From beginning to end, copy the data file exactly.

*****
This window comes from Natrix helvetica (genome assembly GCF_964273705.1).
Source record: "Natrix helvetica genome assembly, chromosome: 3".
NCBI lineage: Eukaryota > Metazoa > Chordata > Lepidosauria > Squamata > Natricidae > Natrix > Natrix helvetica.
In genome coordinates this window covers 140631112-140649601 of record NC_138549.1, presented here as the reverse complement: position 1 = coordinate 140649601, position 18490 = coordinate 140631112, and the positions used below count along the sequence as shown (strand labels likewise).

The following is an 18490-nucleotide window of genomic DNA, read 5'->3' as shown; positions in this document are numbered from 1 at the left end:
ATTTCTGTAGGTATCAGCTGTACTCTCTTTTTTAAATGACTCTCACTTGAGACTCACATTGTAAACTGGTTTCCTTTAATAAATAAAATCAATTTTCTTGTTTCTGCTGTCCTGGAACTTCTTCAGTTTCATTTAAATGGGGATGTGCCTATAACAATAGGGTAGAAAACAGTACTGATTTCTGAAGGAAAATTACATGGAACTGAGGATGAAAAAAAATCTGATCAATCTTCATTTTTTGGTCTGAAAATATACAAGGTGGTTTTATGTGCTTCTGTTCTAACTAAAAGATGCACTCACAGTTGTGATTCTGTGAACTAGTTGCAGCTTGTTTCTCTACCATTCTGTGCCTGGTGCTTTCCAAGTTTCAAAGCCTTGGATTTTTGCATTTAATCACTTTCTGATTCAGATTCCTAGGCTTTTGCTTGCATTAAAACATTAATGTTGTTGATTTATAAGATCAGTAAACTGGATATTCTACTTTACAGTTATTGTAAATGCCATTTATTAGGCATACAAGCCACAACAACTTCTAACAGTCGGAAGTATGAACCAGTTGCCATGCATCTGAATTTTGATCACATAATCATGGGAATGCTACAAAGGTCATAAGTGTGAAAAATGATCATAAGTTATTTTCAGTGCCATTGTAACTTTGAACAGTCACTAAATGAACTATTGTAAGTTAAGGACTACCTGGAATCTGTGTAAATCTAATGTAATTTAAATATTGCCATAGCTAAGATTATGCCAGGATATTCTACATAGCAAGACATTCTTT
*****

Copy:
This window comes from Natrix helvetica (genome assembly GCF_964273705.1).
Source record: "Natrix helvetica genome assembly, chromosome: 3".
NCBI lineage: Eukaryota > Metazoa > Chordata > Lepidosauria > Squamata > Natricidae > Natrix > Natrix helvetica.
In genome coordinates this window covers 140631112-140649601 of record NC_138549.1, presented here as the reverse complement: position 1 = coordinate 140649601, position 18490 = coordinate 140631112, and the positions used below count along the sequence as shown (strand labels likewise).

The following is an 18490-nucleotide window of genomic DNA, read 5'->3' as shown; positions in this document are numbered from 1 at the left end:
ATTTCTGTAGGTATCAGCTGTACTCTCTTTTTTAAATGACTCTCACTTGAGACTCACATTGTAAACTGGTTTCCTTTAATAAATAAAATCAATTTTCTTGTTTCTGCTGTCCTGGAACTTCTTCAGTTTCATTTAAATGGGGATGTGCCTATAACAATAGGGTAGAAAACAGTACTGATTTCTGAAGGAAAATTACATGGAACTGAGGATGAAAAAAAATCTGATCAATCTTCATTTTTTGGTCTGAAAATATACAAGGTGGTTTTATGTGCTTCTGTTCTAACTAAAAGATGCACTCACAGTTGTGATTCTGTGAACTAGTTGCAGCTTGTTTCTCTACCATTCTGTGCCTGGTGCTTTCCAAGTTTCAAAGCCTTGGATTTTTGCATTTAATCACTTTCTGATTCAGATTCCTAGGCTTTTGCTTGCATTAAAACATTAATGTTGTTGATTTATAAGATCAGTAAACTGGATATTCTACTTTACAGTTATTGTAAATGCCATTTATTAGGCATACAAGCCACAACAACTTCTAACAGTCGGAAGTATGAACCAGTTGCCATGCATCTGAATTTTGATCACATAATCATGGGAATGCTACAAAGGTCATAAGTGTGAAAAATGATCATAAGTTATTTTCAGTGCCATTGTAACTTTGAACAGTCACTAAATGAACTATTGTAAGTTAAGGACTACCTGGAATCTGTGTAAATCTAATGTAATTTAAATATTGCCATAGCTAAGATTATGCCAGGATATTCTACATAGCAAGACATTCTTT